The last post in the series about the classes I took at the Academy of Art University last summer. You can also read about the Fashion Construction and Fashion Drawing classes I took.
As with all good design projects, we started with a lot of research. I made word maps and tried to sort out what was most inspiring to me, searched tags on Tumblr for images, dug through the image files at AAU's library, and went on a (legit) archaeological dig through my fabric stash.
After about a week of tossing ideas around, I settled on the dream that had brought me to the classes in the first place. I wanted to make things, learn how to make things better, and make things for other people. I decided to design a collection that represented artists and makers, that was an artist's uniform.
I brought all my visual research together and made several pages of collage in my sketchbook. (Side note, the plate in the top left corner is from the Heath Ceramics and Alabama Chanin collaboration! My favs!)
After laying down the initial images, I went in with markers, pens, ink, watercolor pencils, and tape to add my own illustrations to the page and highlight certain areas. I also used tracing paper to gather interesting shapes I found in the pictures of artists and makers.
In many cases, I used my own handprint as part of the art. I wanted a piece of my own maker-ship, of my own hands to be part of the collection. I believe there is something incredibly beautiful and compelling about the handmade and I wanted that to come across in the clothing I designed.
After creating the collages, I extracted certain colors from the images.
I noticed that in the two main threads of my visual research, painters and welders, there were different color schemes, and I wanted them to be represented. The color swatches represent a lot of work that is not pictured here: many trials with different mediums, trying to get just the right hue.
You can see some of the colors I didn't use on the page on the left.
Then our class moved into sketching and making rough silhouettes. We made about 16, which would eventually be whittled down to between 4 and 6.
The roughs were drawn using croquis - which I was morally against. The croquis available had illogical proportions and I did not want to use them for my designs. I took the most reasonable looking croquis and filled her out in some places, most notably the thighs and upper arms. It didn't make a hugely noticeable difference, but it was enough that I felt just a little bit more comfortable using them. I still wish I had realistically proportioned sketches, though.
I also began coloring in my roughs using my basic, preliminary palette. The colors changed from what you see pictured here.
All the above sketches were rejects, and below are the silhouettes I decided upon. You'll notice they're covered in notes and folded papers, as I combined some outfits together and edited along the way.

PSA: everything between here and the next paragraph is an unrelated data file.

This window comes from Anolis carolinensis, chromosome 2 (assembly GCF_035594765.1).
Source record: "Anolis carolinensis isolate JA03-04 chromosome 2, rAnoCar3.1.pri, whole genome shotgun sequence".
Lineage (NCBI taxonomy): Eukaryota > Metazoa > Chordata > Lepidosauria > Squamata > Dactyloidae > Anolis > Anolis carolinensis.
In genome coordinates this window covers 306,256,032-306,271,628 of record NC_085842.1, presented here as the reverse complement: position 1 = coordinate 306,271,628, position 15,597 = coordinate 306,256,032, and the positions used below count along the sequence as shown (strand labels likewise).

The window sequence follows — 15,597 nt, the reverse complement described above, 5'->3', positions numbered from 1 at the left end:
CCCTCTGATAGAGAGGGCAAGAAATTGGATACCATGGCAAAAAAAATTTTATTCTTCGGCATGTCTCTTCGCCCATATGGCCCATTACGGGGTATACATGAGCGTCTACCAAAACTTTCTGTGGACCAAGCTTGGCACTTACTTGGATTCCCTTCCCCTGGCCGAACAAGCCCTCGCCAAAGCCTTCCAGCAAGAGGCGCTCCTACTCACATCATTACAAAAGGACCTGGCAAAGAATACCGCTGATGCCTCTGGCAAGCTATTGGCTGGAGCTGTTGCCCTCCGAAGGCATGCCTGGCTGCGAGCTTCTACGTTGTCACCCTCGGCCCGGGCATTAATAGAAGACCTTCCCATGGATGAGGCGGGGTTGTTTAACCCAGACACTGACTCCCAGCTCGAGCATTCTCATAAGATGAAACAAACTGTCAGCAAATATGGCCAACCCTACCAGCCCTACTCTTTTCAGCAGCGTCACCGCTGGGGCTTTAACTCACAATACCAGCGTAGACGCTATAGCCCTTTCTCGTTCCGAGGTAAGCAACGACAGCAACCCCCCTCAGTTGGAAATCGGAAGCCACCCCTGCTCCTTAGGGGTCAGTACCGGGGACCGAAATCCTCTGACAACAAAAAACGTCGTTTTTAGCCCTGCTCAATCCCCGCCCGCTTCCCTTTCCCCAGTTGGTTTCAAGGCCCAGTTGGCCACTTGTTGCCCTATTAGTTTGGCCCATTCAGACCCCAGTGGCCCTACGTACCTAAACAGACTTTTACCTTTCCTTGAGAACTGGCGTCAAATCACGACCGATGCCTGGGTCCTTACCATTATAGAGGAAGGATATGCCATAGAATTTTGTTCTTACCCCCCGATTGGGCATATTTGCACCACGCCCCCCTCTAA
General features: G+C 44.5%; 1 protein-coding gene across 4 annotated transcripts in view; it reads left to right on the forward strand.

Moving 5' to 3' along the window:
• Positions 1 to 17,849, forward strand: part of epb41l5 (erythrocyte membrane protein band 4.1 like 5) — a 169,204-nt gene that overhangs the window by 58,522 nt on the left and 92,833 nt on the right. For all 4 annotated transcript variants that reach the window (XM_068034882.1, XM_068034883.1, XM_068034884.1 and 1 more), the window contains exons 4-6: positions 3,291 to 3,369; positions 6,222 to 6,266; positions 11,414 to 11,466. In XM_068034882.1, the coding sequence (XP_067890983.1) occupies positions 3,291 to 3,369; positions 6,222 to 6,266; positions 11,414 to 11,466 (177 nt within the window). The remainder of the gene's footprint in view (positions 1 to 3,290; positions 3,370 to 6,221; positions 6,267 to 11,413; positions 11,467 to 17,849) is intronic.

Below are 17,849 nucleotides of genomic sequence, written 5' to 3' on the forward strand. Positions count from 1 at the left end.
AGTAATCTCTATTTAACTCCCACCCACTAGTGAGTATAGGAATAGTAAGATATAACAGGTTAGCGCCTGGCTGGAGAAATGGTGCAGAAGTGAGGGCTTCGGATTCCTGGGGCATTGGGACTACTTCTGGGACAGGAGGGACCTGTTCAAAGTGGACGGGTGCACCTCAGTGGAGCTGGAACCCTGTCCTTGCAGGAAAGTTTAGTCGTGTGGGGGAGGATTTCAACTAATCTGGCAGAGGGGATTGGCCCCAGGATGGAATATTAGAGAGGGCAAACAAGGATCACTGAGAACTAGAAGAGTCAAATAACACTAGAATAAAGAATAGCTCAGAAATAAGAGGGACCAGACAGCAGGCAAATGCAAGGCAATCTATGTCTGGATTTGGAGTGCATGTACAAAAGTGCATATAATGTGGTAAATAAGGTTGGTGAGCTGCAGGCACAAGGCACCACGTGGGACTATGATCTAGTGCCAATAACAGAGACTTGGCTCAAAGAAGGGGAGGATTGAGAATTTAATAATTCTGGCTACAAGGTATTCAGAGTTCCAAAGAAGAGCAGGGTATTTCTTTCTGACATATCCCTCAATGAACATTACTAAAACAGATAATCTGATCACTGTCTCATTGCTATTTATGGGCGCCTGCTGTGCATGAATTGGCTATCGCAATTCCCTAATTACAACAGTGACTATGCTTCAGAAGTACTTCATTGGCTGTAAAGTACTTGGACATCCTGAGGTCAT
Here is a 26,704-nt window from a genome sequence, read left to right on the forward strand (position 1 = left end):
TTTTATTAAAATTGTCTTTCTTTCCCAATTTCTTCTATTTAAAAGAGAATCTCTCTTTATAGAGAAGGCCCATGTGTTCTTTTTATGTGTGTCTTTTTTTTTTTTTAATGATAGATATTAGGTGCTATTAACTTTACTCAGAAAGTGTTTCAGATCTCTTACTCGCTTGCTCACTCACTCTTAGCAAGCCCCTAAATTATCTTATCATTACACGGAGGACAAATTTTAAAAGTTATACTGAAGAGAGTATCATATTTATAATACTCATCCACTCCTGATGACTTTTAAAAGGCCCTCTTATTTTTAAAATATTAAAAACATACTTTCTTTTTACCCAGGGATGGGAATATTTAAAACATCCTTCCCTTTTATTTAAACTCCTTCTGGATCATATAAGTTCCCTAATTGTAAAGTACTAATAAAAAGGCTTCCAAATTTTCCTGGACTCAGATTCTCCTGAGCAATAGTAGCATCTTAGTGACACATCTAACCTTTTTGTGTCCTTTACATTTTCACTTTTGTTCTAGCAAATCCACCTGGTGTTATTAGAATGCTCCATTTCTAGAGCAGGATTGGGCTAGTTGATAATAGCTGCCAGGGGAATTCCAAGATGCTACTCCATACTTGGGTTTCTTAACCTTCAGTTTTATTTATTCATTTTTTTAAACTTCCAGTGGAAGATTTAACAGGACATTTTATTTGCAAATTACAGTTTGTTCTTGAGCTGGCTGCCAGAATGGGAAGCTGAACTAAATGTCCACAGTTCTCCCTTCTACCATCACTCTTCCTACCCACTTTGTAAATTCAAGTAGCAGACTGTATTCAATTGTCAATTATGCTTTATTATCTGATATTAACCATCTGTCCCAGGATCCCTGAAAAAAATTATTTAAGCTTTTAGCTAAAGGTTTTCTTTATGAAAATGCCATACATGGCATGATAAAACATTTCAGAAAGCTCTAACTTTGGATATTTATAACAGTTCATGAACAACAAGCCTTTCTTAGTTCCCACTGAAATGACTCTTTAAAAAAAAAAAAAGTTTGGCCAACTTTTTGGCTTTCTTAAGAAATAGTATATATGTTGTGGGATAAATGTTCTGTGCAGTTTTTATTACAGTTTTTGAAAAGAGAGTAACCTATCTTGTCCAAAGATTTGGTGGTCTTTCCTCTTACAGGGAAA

I chose 5 outfits, because I felt I could achieve a good balance in that.
On the above page on the right, you can see another one of my drafts, where I started moving around colors and design details and testing color swatches until the outfits started feeling like they clicked together when you looked at them.
And this is my final collection! I chose minimalist makeup and versatile shoes.
For the final presentation, I also created a color story board with fabric swatches and the buttons that would be used on the coats...
As well as a mood board, which pulled images from the collage and inspiration pages of my sketchbook.
I had some extra time at the end of the class, so I got a tutorial from my teacher on how to draw flats:
This was definitely one of my favorite parts. I'm especially fascinated by the technical aspects of fashion design, and drawing the flats allowed me to detail out exactly what I would have wanted the final product to look like.
Of course, when I had finished designing the collection, I had big dreams that I would mock-up and maybe create some of what I had designed. I never ended up doing that, but I still love several of the pieces and their design details are still on my mental list of Things to Sew (One Day).
Hope everyone is enjoying their summer! This week, I've also been blogging at hiveonline.org, offering a youth perspective on the 2016 International AIDS Conference in Durban, South Africa. There's not as much sewing mojo as there is here, but you can also hit me up on Twitter @TWKisseamstress or read the articles at hiveonline.org, where we're talking smack about the patriarchy, advocating for women and girls, and empowering youth for sexual and reproductive health and rights! That's also some good mojo.